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PHC6534: Educational Intervention on the Compounding Effects of Stigma on Mental Health and ACEs in Hispanic Communities

Adverse childhood experiences (ACEs) have been linked to mental health illnesses such as anxiety and depression. In Hispanic culture, mental illness is largely stigmatized which greatly affects individuals from seeking the help they need. This further perpetuates mental illnesses due to ACEs. Miami-Dade County has a large Hispanic population that experiences high levels of poverty. Miami Dade has high rates of violence, domestic and gun violence which are factors that contribute to ACEs. To target the stigmas around mental health and decrease mental illness due to ACEs, this program will aid Hispanic adolescents by providing a mental health intervention through education and support that includes their families to break the cycle of internalized generational trauma. This program will include educating parents on outdated beliefs about mental health as well as ACEs, providing counseling, and decreasing mental illness in adolescents, thereby improving their quality of life.

As opposed to using a disease-centric which focuses on a single predominant disease (Tinetti, 2016), a public health framework will be used to address a wider range of factors that impact health. These factors include issues such as education, poverty, and transportation (Philanthropy Network Greater Philadelphia, 2016) all of which are vital to this program. Given that this project takes into account the individual’s ethnicity, income level, cultural views, stigmas, biases, the public health framework takes into account this interdisciplinary aspect of health and acknowledges that this project address a multi-level issue (Philanthropy Network Greater Philadelphia, 2016). This program will use primary prevention where the parents will have the access to education about mental health (Philanthropy Network Greater Philadelphia, 2016) and ACEs and by partnering with medical health centers, those who can’t afford medical care will not be turned down. Secondary prevention will also be used in the form of ACE screenings and tertiary prevention will be provided by giving the adolescents access to mental health services by licensed providers (Philanthropy Network Greater Philadelphia, 2016).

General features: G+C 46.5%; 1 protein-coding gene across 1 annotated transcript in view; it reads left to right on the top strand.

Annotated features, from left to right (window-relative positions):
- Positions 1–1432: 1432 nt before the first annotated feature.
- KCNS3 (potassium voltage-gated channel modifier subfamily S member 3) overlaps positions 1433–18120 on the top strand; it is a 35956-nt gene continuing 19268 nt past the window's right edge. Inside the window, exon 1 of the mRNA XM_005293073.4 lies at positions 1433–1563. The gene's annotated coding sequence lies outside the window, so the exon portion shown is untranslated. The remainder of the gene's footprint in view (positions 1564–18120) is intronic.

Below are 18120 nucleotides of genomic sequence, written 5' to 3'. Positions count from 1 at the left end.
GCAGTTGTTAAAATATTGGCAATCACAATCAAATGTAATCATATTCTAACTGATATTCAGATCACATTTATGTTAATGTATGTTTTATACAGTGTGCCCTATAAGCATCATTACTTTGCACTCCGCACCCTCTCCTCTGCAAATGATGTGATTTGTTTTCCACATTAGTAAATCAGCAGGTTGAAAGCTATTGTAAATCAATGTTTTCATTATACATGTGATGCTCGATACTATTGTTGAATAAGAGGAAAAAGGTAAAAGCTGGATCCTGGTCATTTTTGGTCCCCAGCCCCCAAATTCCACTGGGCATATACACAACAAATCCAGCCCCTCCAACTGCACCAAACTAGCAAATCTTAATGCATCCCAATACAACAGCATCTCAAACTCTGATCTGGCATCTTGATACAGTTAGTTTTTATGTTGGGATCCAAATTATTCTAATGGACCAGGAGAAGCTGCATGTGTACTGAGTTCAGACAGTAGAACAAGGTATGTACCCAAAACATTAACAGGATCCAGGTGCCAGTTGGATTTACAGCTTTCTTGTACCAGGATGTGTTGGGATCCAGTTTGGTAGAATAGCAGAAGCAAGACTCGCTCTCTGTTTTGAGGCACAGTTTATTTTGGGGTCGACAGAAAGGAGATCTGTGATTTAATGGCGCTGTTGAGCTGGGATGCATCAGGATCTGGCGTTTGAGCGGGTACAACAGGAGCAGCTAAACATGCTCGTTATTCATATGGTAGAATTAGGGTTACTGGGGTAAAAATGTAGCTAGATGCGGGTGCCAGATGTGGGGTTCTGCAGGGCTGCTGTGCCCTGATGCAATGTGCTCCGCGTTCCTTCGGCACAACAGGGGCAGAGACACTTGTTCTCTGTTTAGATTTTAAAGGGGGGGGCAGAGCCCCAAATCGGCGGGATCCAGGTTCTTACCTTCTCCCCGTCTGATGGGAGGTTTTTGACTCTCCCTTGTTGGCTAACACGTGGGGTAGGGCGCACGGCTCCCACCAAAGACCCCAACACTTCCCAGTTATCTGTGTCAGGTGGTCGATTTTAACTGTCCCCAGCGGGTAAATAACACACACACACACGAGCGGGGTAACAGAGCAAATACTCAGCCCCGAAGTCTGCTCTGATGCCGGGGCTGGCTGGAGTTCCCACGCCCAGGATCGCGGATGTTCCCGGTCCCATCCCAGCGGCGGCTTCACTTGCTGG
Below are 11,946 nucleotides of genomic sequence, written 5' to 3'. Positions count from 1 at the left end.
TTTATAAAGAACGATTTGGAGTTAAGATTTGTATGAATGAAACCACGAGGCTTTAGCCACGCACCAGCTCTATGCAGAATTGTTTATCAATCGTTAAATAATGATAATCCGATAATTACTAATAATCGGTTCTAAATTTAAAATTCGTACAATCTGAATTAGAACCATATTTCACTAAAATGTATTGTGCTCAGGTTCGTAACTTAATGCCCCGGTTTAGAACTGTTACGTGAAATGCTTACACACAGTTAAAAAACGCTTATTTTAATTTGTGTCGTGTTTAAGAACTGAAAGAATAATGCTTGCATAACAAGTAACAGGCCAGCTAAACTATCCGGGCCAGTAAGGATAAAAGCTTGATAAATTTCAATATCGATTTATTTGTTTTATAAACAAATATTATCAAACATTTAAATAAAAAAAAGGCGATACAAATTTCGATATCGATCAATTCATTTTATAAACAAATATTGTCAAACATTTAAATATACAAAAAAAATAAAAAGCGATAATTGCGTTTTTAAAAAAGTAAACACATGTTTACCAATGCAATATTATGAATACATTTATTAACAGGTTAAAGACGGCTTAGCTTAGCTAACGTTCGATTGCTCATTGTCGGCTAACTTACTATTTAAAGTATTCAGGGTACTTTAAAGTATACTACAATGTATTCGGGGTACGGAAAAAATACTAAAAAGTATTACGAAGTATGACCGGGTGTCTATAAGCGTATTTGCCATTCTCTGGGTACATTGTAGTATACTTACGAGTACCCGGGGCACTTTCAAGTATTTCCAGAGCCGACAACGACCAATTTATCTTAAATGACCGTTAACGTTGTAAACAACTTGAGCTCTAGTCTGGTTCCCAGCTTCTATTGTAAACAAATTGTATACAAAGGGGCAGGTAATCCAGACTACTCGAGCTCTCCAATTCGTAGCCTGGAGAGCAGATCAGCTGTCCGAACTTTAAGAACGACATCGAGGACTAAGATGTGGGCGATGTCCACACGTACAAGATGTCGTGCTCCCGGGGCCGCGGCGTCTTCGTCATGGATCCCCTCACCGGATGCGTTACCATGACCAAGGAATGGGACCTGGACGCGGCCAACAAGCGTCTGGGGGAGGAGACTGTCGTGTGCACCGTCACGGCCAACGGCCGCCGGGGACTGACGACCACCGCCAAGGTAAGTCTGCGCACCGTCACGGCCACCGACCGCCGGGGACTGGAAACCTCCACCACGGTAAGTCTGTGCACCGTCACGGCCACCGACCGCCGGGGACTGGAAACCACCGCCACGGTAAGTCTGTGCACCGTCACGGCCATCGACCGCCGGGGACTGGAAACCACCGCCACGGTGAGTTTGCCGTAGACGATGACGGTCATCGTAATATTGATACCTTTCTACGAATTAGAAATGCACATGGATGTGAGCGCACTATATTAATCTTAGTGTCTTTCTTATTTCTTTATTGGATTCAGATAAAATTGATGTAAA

The social-ecological model implemented is McLeroy’s Model since it focuses on individual and social environmental factors as targets for health interventions (McLeroy, 1988). At the individual level, the program is working to change parental attitudes and behaviors that lead to the stigmatization of mental health and increase the knowledge on ACEs. For adolescents, at the individual level self-efficacy and increased positive attitudes are the target to help adopt healthy coping mechanisms and build skills to address poor mental health. A person’s traits and identities influence personal behaviors (Borgen Project, 2017). The importance of focusing on this level is to target knowledge and personal beliefs to increase positive attitudes, behaviors, and self-efficacy by having a full understanding of mental health. A large portion of this program focuses on the interpersonal level where the relationship between the parent and adolescent is targeted to promote healthy communication and understanding of mental health. By providing parents with monthly meetings with other parents who share the same goals, their social networks will increase thereby encouraging them to change their attitudes and behaviors. The interpersonal level is vital to include given relationships and social networks have a powerful influence on a person’s perspective (Borgen Project, 2017) and Hispanic culture is known to place a strong emphasis on family ties as a source of identity (Carteret, 2011). At the community level, it will be added that the program is working on dismantling the social norm in Hispanic communities of thinking of mental health as taboo.